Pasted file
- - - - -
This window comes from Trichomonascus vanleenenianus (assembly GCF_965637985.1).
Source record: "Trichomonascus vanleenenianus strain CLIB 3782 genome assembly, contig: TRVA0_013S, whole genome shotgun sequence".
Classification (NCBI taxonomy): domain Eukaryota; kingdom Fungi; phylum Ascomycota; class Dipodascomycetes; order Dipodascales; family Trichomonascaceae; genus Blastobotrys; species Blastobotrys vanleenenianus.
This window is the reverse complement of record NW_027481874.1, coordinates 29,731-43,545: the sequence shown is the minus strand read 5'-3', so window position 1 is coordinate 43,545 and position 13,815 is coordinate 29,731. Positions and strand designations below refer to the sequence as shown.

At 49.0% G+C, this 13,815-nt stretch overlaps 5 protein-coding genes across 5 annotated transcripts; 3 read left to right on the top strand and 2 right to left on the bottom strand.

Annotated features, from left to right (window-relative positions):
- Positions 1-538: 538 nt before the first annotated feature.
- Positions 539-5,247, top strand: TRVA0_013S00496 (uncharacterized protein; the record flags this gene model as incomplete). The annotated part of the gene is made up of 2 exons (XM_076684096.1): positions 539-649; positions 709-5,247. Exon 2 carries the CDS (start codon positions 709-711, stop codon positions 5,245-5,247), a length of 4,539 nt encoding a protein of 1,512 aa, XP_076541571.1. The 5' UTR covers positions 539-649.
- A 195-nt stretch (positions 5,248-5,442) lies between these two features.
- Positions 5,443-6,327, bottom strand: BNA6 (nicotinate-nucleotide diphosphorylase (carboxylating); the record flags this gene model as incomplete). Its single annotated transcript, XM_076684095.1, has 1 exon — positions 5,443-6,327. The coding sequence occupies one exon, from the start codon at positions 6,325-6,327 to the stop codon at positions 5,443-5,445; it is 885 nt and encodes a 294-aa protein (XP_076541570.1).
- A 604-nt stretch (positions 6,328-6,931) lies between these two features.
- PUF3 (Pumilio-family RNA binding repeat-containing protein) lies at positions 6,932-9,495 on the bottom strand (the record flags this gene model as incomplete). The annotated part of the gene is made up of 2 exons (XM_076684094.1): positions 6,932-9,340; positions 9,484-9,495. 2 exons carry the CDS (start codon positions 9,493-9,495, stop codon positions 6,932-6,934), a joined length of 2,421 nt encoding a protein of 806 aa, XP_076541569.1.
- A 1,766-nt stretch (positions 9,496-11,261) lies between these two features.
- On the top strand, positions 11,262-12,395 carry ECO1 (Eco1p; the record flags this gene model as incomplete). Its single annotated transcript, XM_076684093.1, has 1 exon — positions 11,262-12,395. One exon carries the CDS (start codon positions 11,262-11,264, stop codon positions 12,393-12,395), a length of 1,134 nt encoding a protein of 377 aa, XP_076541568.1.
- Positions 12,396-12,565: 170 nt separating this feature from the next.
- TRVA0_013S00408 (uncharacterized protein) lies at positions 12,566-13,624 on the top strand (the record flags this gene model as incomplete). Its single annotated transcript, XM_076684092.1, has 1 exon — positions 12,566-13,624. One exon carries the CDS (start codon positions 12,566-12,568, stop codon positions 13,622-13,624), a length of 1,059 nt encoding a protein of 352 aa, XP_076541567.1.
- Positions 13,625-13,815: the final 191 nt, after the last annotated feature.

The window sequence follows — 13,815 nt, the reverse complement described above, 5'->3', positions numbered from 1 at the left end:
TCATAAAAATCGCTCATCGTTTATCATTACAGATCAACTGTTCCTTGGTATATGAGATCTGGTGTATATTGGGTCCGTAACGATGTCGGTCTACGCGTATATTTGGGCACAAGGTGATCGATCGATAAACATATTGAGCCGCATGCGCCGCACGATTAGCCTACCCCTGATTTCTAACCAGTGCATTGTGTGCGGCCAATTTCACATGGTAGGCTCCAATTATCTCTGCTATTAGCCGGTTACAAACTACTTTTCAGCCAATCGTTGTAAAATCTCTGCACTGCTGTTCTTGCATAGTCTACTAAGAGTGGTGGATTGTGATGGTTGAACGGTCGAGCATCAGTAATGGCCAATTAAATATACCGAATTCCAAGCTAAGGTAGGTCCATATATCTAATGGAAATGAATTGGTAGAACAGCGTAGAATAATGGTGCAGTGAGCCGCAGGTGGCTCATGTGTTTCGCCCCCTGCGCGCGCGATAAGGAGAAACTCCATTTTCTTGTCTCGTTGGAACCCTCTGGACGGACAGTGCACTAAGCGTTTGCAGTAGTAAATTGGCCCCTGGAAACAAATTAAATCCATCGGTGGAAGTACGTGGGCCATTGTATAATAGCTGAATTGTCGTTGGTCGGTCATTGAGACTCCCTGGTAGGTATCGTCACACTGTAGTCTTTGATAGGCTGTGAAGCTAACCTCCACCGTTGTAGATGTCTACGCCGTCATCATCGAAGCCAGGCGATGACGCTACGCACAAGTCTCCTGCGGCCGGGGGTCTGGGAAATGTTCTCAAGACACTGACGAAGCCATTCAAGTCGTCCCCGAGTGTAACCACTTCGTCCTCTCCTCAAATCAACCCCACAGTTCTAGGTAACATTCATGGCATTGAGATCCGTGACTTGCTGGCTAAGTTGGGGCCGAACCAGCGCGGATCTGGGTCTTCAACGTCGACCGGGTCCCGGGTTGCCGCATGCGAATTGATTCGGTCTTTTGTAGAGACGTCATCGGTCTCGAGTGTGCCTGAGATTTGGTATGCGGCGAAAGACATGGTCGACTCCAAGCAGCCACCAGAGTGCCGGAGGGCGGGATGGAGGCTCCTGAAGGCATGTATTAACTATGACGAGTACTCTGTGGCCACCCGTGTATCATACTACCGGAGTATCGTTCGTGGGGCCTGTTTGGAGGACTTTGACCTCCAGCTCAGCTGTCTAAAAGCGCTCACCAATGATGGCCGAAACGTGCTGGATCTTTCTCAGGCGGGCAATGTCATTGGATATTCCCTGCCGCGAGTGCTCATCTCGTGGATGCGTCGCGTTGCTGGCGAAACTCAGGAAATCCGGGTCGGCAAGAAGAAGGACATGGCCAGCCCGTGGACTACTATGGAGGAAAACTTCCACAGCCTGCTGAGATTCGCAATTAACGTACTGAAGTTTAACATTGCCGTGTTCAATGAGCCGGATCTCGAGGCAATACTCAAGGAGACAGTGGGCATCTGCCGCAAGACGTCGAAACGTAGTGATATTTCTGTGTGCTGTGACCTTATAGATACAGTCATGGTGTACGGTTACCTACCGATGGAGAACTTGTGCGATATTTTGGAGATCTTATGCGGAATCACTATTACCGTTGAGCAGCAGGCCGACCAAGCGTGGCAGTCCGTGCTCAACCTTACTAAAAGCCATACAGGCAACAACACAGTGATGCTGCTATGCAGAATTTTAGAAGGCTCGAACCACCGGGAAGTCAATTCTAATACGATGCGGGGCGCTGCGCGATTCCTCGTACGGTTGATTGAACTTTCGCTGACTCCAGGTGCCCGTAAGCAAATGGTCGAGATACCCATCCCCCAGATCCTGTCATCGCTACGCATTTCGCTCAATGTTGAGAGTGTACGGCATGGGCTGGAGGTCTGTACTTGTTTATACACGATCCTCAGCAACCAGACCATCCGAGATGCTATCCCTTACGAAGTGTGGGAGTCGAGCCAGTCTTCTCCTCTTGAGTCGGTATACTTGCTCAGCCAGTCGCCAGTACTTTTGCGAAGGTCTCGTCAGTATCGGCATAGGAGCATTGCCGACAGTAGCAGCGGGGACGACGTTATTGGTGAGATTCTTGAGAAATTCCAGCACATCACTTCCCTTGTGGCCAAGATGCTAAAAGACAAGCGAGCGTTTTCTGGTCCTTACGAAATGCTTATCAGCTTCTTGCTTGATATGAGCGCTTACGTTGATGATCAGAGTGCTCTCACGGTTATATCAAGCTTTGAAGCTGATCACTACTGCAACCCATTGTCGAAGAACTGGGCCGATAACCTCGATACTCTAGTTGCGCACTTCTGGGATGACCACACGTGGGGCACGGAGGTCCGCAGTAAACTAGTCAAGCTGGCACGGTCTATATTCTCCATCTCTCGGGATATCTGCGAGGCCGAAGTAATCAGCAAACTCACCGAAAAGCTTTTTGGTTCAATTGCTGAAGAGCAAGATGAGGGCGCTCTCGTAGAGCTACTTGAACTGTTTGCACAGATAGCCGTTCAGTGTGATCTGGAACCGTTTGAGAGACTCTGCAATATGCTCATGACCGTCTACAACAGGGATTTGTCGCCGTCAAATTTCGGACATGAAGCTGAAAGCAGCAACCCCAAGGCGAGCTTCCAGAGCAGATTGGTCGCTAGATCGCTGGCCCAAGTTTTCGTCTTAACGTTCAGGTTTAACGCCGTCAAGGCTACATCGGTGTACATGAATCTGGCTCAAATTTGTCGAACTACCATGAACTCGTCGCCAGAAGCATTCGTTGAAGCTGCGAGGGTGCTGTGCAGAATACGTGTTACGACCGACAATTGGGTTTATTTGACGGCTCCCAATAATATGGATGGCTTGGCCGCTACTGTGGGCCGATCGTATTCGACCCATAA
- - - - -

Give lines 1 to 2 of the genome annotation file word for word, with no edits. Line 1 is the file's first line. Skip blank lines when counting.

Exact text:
This window comes from Trichomonascus vanleenenianus (assembly GCF_965637985.1).
Source record: "Trichomonascus vanleenenianus strain CLIB 3782 genome assembly, contig: TRVA0_013S, whole genome shotgun sequence".